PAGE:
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CHAPTER III.

Expostulation.

T HOMAS descended to breakfast, feeling

| fresh and hopeful. The weather had changed during the night, and it was a clear frosty morning, cold blue cloudless sky and cold gray leafless earth reflecting each other's winter attributes. The sun was there, watching from afar how they could get on without him; but, as if they knew he had not forsaken them, they were both merry. Thomas stood up with his back to the blazing fire, and through the window saw his father walking bare-headed in the garden. He had not returned home till late the night before, and Thomas had gone to bed without seeing him. Still he had been up the first in the house, and had been at work for a couple of hours upon the papers he had brought home in

his blue bag. Thomas walked to the window to show himself, as a hint to his father that breakfast was ready. Mr. Worboise saw him, and came in. Father and son did not shake hands or wish each other a good morning, but they nodded and smiled, and took their seats at the table. As Mr. Worboise sat down, he smoothed, first with one hand, then with the other, two long side-tresses of thin hair, trained like creepers over the top of his head, which was perfectly bald. Their arrangement added to the resemblance his forehead naturally possessed to the bottom of a flat iron, set up on the base of its triangle. His eyebrows were very dark, straight, and bushy; his eyes a keen hazel; his nose straight on the ridge, but forming an obtuse angle at the point; his mouth curved upwards, and drawn upwards by the corners when he smiled, which gave him the appearance of laughing down at everything; his chin nowise remarkable. And there, reader, I hope you have him. I ought to have mentioned that no one ever saw his teeth, though to judge from his performances at the table they were in serviceable condition. He was considerably above the middle height, shapeless rather than stout, and wore black clothes.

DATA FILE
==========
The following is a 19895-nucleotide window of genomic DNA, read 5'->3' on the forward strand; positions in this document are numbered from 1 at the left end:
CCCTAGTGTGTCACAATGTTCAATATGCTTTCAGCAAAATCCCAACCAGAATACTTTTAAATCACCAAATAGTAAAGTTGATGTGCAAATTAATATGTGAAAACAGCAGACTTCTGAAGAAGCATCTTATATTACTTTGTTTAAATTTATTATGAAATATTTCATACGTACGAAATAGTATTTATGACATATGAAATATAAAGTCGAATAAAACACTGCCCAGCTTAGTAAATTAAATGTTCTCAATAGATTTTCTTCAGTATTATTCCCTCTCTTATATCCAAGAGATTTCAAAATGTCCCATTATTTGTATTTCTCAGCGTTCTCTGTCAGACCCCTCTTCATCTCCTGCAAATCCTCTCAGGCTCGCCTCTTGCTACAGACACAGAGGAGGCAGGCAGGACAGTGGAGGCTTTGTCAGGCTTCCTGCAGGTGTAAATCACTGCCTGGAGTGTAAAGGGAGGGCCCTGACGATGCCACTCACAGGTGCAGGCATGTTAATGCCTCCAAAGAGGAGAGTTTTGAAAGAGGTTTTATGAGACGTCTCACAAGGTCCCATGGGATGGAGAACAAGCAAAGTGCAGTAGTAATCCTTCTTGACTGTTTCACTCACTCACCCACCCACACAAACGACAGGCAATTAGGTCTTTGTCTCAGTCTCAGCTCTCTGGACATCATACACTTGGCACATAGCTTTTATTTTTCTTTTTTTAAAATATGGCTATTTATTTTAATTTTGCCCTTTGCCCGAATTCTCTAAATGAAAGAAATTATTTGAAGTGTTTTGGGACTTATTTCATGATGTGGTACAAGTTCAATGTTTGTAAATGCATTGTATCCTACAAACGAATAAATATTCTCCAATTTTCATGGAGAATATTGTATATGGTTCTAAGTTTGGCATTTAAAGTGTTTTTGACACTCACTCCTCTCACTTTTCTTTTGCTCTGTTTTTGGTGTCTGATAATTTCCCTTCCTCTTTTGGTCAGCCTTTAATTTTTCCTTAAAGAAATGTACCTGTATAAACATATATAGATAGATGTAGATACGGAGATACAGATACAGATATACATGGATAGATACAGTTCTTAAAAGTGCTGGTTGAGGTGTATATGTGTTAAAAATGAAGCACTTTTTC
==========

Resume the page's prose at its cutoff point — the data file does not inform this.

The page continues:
You are going to dine at the Boxalls' tonight, I believe, Tom. Mr. Boxall asked me, but I can't go. I am so busy with the case of Spender and Spoon.

“No, father. I don't mean to go,” said Tom.

“Why not?” asked Mr. Worboise, with some surprise, and more than a hint of dissatisfaction. “ Your mother hasn't been objecting, has she ?"

“I am not aware that my mother knows of the invitation," answered Tom, trying to hide his discomfort in formality of speech.

“Well, I said nothing about it, I believe. But I accepted for you at the same time that I declined for myself. You saw the letter—I left it for you.”

“Yes, sir, I did.”

“Well, in the name of Heaven, what do you mean? You answer as if you were in the witness-box. I am not going to take any ad

vantage of you. Speak out, man. Why wont you go to Boxall's ?”

“Well, sir, to tell the truth, I didn't think he behaved quite well to me yesterday. I happened to be a few minutes late, and "

“And Boxall blew you up; and that's the way you take to show your dignified resentment. Bah!”

“He ought to behave to me like a gentleman.”

“But how is he, if he isn't a gentleman ? He hasn't had the bringing up you've had. But he's a good, honest fellow, and says what he means.”

“ That is just what I did, sir. And you have always told me that honesty is the best policy."

“Yes, I confess. But that is not exactly the kind of honesty I mean," returned Mr. Worboise, with a fishy smile, for his mouth was exactly of the fish-type. “The law scarcely refers to the conduct of a gentleman as a gentleman.”

VOL. I.

This was obscure to his son, as it may be to the reader.

" Then you don't want me to behave like a gentleman ?" said Tom.

"Keep your diploma in your pocket till it's asked for," answered his father. “ If you are constantly obtruding it on other people, they will way you bought it and paid for it. A gentleman can afford to put an affront in beside it, when he knows it's there. But the idea of good old Boxall insulting a son of mine is too absurd, Tom. You must remember you are his servant."

“So he told me," said Tom, with reviving indignation.

“ And that, I suppose, is what you call an insult, eh ?

“Well, to say the least, it is not a pleasant word to use."

“ Especially as it expresses a disagreeable fact. Come, come, my boy. Better men than you will ever be, have had to sweep out their master's office before now. But no reference is made to the fact when they call the office their own. You go

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